Statistical analyses were performed using the SAS statistical software (version 9.1.3; SAS Institute Inc., Cary, NC, USA). Two-sided p ≤ 0.05 was considered statistically significant. Background characteristics, scores of baseline assessments, operation time, and the dosage of intraoperative fentanyl of the two groups were compared by two-sample t test, two-sample Wilcoxon rank-sum test, Pearson chi-square test, or Fisher's exact test, as appropriate. We used paired t test to compare daily HADS, AIS, and pain scores, and morphine consumptions within each group and two-sample t test between two groups.

Because participants of the treatment group could decide which group they would enroll into and choose daily whether to take mirtazapine or not, we used the propensity score method to adjust the self-selection bias. The propensity score of each patient for taking mirtazapine on Day t (t = 0, 1, 2, and 3) was the estimated probability of taking mirtazapine on Day t, conditioning on individual's covariate values. The propensity scores are estimated from our data by fitting four separate multiple logistic regression models to the mirtazapine usage, using a more liberal significant criterion of p < 0.2, on Day 0 and on each of the following 3 days as the dependent variables respectively. Specifically, for each patient of the treatment and nontreatment groups, propensity scores are generated on Day 0 by the background characteristics only, but on Days 1–3 by the background characteristics as well as the outcome variables and side effects of the previous day(s). In particular, we set two “lag” variables, Lag 1 and Lag 2, to represent mirtazapine taking 1 night and 2 nights ago based on the sequence of time.

Marginal regression models are fitted to our correlated longitudinal data using the generalized estimating equations (GEE) method to evaluate the population average effects of time-varying mirtazapine usage on the mean values of HADS, AIS, and pain scores, and morphine consumptions. We incorporated the estimated four time-dependent propensity scores as the fixed covariates in our marginal regression analyses of longitudinal data using the GEE method to balance the distributions of the confounding variables between the time-varying treatment and nontreatment groups, i.e., the mirtazapine takers and mirtazapine nontakers of each day.

3. Results

As shown in Figure 1, 539 patients prepared to receive major abdominal surgery from September 2007 to December 2008 were eligible for this study. The incidence of preoperative anxiety and depression was 27.8% (150/539). A total of 86 patients agreed to be enrolled in the study and 79 patients finally completed it.

Figure 1.
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Figure 1. Patient enrollment and allocation. A total of 53 patients chose to be in the treatment group and the other 33 in the nontreatment group. Yet, three and four patients in these two groups could not complete the trial owing to unplanned postoperative ICU care. BSRS = Brief Symptom Rating Scale; ICU = Intensive Care Unit.

3.1. Univariate analysis

Background characteristics, baseline assessment scores of Day 0, operation time, and the amount of intraoperative fentanyl consumption are listed in Table 1. There were statistically significant mean differences in height (p = 0.037) and AIS scores on Day 0 (p = 0.03) between the two groups.

Table 1. Demographic and clinical characteristics of participants.
Table 1.
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In the treatment group, the trend of HADS scores decreased daily. The mean value of HADS scores on Day 4 was significantly lower than that on Day 0 (20.14 ± 5.54 vs. 16.42 ± 5.82, p < 0.001). In the nontreatment group, changes of HADS scores on Day t did not reach statistical significance (Figure 2A).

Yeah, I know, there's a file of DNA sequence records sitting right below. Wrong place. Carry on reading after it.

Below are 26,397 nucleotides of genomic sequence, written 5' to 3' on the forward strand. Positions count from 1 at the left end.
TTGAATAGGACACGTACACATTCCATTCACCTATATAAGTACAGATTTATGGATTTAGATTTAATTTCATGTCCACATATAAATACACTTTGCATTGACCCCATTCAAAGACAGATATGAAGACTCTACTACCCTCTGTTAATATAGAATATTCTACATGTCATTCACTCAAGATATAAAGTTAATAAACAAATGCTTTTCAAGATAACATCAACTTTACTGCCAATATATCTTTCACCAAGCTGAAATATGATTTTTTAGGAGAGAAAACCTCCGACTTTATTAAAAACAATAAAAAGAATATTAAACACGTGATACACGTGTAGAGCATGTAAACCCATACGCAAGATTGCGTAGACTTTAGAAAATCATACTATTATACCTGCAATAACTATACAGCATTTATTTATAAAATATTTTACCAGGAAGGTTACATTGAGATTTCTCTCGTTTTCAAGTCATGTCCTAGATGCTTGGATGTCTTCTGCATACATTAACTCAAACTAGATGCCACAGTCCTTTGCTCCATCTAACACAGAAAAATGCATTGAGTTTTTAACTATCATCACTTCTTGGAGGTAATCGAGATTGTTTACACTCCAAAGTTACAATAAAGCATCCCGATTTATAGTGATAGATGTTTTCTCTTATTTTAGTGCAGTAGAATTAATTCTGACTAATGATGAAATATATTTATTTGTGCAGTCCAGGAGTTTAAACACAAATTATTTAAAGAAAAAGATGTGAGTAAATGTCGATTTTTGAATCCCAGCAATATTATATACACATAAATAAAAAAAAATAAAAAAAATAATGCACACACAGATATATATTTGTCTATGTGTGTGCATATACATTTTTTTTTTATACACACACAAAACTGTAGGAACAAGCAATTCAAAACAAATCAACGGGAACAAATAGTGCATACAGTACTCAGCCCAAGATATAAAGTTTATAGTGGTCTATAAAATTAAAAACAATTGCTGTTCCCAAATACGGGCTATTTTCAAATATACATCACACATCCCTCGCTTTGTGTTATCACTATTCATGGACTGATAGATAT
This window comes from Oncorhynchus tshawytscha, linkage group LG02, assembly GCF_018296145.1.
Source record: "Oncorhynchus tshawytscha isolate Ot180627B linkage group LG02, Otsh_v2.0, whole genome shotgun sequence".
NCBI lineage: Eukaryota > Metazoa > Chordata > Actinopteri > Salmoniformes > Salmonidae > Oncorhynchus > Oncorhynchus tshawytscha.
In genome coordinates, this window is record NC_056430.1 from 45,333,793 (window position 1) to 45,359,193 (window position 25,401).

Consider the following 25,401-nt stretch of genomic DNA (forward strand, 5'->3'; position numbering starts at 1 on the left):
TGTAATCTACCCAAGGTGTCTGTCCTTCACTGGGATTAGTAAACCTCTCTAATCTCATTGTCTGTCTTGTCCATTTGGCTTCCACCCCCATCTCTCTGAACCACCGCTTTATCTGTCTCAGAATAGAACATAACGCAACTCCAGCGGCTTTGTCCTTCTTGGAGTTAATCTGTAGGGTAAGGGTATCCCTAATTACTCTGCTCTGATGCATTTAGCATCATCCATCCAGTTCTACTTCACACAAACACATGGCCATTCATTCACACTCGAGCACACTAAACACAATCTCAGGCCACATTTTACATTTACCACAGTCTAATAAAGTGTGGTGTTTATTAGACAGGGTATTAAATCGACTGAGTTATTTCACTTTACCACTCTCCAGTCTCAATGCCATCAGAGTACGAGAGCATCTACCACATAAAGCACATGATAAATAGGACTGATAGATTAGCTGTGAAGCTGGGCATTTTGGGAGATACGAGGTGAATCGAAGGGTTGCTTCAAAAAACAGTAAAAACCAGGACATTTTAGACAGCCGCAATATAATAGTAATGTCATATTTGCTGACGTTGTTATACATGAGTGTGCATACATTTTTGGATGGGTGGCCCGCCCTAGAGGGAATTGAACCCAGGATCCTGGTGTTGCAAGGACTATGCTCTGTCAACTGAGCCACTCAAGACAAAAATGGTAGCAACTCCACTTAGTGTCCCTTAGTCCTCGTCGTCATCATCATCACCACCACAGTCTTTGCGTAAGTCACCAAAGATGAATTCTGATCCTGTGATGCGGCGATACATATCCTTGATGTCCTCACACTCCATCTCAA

Figure 2.
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Figure 2. Group mean plots of (A) HADS, (B) AIS, (C) NRS, and (D) daily morphine consumption over time. AIS = Athens Insomnia Scale; HADS = Hospital Anxiety and Depression Scale; NRS = Numerical Rating Scale.

The mean of AIS on Day 0 is significantly different between the two treatment groups (p = 0.03). In the treatment group, the mean value of AIS on Day-2 is higher than that on Day 4, and the AIS on Day 4 is borderline significantly lower than that on Day 0 (p = 0.057). Yet, in the nontreatment group, the changes of AIS on Day t are not statistically significant (Figure 2B).

In our findings, the postoperative pain score decreased significantly. No difference is noted between the two treatment groups (Figure 2C). In both groups, the dosage of daily morphine also decreased from Postoperative Day 1 to Day 3 in patients using postoperative PCA, but there were no significant differences in daily morphine consumption between the two groups (Figure 2D).

3.2. Multivariate analysis

3.2.1. Stage 1: propensity score models

We obtained the estimated time-dependent propensity scores of mirtazapine daily use for all participants with the fitted multivariate logistic regression models (Table 2). The propensity score of Day 1 was estimated from an exact logistic regression model due to the separation (or high discrimination) problem occurring in the original logistic regression analysis. The patients who had a higher AIS score on Day 0 and were in ASA Class III had higher tendencies to take mirtazapine. On Day 1, the patients who had side effects were not willing to take mirtazapine. However, those who experienced vomiting or felt more pain preferred to take mirtazapine. The patients who had taken mirtazapine on Day 1 preferred to take mirtazapine on Day 2, and those who had side effects such as dry mouth did not take mirtazapine. On Day 3, the patients who took mirtazapine in the past 2 days, used PCA for postoperative pain control, and had higher HADS scores on Day 2 were more likely to take mirtazapine.